Melanoma in the dog

What is a melanoma?

A melanoma is a cancer of the melanocytes, the pigmented cells which are responsible for the dark colour of the skin and mucosae. Most melanomas arise from the skin and oral cavity, and can be either benign or malignant. Most of the cutaneous ones tend to be benign (with the exception of digital, subungual and footpad locations), whereas most of the oral ones tend to be malignant. Melanomas are the most common oral tumours in dogs. Malignant melanomas can metastasise to the regional lymph nodes and more distant sites such as the lung, and less commonly other organs. Melanomas are less common in cats, and are generally cutaneous.

How can I tell if my dog has a melanoma?

Melanomas generally appear as dark pigmented nodules. They can be very invasive in the mouth, and grow up to a large infiltrating and ulcerated mass. They can occasionally lose their pigment and appear have a fleshy colour.

What causes melanomas?

In humans, it is well established that melanomas may arise due to mutations induced by UV-light. This is unlikely to be the case in dogs, and there is currently no well-established risk factors in pets. 

How are melanomas diagnosed?

A fine-needle aspirate is often sufficient to support the initial diagnosis of melanoma. Melanomas may be more difficult to diagnose in some cases, especially when they have lost their pigment. In these cases, the diagnosis can be established with a biopsy and some specific markers (immunohistochemistry).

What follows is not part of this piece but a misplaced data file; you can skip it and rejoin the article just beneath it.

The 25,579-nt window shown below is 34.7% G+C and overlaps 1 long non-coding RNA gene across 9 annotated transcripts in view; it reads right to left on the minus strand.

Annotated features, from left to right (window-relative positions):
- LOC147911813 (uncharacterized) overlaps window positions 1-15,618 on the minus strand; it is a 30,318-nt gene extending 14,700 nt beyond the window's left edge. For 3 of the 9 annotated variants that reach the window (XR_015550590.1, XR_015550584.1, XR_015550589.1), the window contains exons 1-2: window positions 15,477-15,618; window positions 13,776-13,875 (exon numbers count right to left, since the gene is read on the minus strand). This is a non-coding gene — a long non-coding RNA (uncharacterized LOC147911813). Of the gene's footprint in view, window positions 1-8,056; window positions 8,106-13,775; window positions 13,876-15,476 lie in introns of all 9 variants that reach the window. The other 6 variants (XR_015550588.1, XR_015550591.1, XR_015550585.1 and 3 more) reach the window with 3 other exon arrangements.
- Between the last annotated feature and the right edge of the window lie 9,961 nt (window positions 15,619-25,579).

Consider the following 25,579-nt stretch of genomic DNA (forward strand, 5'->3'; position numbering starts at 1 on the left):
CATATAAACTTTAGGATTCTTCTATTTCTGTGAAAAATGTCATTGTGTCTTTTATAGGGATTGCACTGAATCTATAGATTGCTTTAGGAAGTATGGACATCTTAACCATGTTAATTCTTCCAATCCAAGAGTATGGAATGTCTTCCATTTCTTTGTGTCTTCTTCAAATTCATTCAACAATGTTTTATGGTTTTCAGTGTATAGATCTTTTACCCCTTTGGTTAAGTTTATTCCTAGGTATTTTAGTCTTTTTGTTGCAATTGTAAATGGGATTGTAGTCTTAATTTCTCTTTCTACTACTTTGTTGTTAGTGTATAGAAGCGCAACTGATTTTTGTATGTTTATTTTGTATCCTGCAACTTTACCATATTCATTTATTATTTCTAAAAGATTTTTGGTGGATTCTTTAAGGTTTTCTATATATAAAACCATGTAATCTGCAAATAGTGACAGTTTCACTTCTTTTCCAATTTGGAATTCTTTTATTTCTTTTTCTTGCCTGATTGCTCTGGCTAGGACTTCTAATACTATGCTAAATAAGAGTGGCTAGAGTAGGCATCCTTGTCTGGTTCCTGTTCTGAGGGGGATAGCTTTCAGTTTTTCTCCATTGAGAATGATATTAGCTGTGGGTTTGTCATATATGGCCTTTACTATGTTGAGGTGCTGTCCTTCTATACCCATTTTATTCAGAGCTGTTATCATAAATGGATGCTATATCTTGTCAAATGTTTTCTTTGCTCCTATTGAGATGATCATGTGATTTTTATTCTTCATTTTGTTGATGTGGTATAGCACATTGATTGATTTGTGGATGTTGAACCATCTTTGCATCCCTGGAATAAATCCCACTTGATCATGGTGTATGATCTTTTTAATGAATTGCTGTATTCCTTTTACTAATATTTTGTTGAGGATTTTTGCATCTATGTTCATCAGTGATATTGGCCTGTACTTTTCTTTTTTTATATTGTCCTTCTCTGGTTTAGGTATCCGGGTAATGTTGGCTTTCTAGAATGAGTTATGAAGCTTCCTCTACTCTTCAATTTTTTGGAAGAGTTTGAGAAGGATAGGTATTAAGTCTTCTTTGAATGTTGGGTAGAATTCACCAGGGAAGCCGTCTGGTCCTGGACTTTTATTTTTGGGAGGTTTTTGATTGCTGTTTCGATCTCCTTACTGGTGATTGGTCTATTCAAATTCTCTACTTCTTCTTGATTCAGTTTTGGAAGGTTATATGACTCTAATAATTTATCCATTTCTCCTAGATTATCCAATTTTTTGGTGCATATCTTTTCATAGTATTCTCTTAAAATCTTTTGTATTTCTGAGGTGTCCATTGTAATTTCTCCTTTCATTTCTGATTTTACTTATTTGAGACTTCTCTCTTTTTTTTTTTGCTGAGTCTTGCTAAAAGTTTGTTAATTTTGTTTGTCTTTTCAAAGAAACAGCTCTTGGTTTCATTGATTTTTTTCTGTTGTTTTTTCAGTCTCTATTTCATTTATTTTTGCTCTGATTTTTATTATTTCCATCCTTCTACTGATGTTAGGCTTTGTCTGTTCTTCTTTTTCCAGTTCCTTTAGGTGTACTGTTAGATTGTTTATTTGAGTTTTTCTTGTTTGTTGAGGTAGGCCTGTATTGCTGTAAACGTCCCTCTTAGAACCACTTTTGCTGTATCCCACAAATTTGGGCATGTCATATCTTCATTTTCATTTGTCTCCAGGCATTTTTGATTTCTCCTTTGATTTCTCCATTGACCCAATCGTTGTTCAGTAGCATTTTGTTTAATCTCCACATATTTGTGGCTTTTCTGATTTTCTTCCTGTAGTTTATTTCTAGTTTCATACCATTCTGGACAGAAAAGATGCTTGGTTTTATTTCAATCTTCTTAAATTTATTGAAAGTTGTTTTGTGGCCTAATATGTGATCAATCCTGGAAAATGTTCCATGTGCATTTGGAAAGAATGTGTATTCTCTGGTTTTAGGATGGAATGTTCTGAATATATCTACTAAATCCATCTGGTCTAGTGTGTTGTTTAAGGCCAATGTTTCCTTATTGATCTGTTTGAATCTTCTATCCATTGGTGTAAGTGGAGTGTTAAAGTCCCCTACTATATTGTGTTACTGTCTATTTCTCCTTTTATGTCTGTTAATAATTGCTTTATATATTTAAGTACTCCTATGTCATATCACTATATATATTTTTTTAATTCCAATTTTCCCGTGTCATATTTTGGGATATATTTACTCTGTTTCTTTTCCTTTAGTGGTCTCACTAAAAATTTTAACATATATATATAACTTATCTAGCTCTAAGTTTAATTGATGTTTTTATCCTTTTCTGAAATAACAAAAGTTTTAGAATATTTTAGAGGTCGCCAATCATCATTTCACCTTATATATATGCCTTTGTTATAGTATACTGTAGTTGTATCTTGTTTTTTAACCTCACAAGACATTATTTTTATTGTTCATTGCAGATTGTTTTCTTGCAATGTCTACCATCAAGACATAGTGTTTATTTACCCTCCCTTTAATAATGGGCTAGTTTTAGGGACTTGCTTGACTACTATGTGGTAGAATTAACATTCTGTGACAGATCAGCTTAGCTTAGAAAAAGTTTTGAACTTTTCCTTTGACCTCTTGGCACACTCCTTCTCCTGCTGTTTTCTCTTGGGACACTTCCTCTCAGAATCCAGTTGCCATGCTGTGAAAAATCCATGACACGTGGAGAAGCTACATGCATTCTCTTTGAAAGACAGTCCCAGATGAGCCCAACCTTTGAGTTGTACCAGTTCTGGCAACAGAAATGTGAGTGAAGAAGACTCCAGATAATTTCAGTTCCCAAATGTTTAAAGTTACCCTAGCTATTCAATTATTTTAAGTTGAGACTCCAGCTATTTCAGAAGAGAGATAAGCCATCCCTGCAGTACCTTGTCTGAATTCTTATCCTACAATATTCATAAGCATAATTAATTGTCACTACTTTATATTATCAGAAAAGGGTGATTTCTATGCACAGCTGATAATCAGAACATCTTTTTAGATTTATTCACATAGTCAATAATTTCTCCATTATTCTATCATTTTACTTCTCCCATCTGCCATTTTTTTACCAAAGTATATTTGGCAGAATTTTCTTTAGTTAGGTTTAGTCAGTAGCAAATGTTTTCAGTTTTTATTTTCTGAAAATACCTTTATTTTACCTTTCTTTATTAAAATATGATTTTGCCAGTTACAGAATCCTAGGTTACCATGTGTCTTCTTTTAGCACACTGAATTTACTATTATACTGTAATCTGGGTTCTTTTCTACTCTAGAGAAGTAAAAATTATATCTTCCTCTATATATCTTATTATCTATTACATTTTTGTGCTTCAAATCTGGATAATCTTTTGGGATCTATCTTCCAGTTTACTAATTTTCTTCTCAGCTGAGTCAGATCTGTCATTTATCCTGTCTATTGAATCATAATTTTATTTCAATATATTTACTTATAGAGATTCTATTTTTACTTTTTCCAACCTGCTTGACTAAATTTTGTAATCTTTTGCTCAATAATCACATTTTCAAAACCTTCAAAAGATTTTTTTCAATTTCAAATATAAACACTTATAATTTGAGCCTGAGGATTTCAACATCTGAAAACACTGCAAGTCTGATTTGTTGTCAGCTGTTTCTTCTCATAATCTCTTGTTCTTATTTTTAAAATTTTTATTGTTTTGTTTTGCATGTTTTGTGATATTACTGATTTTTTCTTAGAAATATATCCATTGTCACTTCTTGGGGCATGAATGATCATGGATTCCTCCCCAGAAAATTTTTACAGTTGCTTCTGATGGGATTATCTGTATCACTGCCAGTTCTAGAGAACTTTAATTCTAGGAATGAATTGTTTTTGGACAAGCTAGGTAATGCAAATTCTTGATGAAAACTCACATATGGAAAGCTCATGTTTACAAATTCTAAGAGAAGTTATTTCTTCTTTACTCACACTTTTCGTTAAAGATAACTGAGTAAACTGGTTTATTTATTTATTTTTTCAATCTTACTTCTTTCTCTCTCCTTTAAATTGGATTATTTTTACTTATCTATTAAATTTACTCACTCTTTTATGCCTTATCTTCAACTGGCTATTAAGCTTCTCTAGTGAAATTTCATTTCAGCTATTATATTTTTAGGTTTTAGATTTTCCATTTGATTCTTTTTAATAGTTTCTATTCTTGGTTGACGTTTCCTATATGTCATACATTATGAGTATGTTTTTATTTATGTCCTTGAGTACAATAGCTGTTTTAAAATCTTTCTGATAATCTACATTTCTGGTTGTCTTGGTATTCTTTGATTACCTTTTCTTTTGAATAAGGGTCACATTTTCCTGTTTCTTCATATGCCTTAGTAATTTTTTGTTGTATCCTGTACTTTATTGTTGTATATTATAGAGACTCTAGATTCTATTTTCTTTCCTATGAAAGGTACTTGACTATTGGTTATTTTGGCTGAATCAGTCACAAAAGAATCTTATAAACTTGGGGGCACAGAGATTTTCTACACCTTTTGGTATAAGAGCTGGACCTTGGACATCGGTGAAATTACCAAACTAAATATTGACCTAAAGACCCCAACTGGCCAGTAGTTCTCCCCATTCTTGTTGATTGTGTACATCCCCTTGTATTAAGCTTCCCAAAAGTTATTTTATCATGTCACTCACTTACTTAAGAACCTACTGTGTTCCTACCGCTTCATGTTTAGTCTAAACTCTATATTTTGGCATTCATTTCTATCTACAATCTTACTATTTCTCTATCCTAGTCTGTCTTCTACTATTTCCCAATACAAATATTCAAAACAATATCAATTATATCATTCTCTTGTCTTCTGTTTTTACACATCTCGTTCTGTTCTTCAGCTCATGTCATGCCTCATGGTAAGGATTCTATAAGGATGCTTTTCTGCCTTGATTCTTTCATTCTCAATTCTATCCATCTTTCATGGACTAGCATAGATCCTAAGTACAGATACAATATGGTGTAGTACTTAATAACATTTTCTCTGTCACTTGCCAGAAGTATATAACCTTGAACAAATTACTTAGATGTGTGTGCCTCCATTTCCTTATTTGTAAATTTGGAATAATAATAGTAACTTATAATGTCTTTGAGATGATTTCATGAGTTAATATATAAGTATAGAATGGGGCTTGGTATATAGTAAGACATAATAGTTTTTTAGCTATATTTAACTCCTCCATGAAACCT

Other tests can be performed to stage melanomas and assess if it has spread. These may include lymph node fine-needle aspirates, lymph node sentinel lymph node mapping, lymph node ultrasound, thoracic radiographs or CT scan. 

Cytology of oral malignant melanoma

How are melanomas treated?

The treatment of choice of melanomas is not well established. Complete excision of the primary tumour appears to be the most important. Oral melanomas often require some bone excision (mandibulectomy, maxillectomy) to achieve complete margins. Regional lymph nodes may also be removed but the possible therapeutic benefit of removing metastatic lymph nodes is not well established with this cancer, as it may spread directly to more distant sites. As some malignant melanomas have a high risk of spread, a course of adjuvant chemotherapy after surgery is generally offered, but there is currently no clear evidence of benefit. A commercial melanoma vaccine (Oncept®) is currently available. The possible benefit of this immunotherapy is also controversial, but it is typically not associated with clinically relevant side-effects. At AURA, we may also be able to make an autologous vaccine from a fresh tumour sample using an APAVAC® kit, but the potential benefit of this type of vaccine is currently unknown in melanoma cases. 

If surgical excision is not possible or declined, radiation therapy can also be prescribed as melanomas can respond relatively well to radiation. Metastatic cases can be treated with systemic treatments, including chemotherapy. Other medical options and tailored treatment could also be discussed with our medical oncology team.

What is the prognosis for melanoma?

Benign melanomas carry a good prognosis and complete excision is generally curative. In a recent retrospective study, about 22% of dogs with malignant cutaneous melanomas developed metastases. Digital melanomas may be more aggressive as only 10-15% of dogs are still alive at 2-years following their diagnosis. The prognosis of oral melanomas is more variable and largely depends on the stage (size of tumour, lymph node and distant metastases), location in the oral cavity and treatment prescribed. Dogs with stage 1 oral melanomas (tumour ≤ 2cm) have reported median survival times of 1.5-3 years depending on the studies, whereas dogs with stage 3 (tumour > 4cm or lymph node metastasis) have median survival times of 3-6 months. 

Patient Stories

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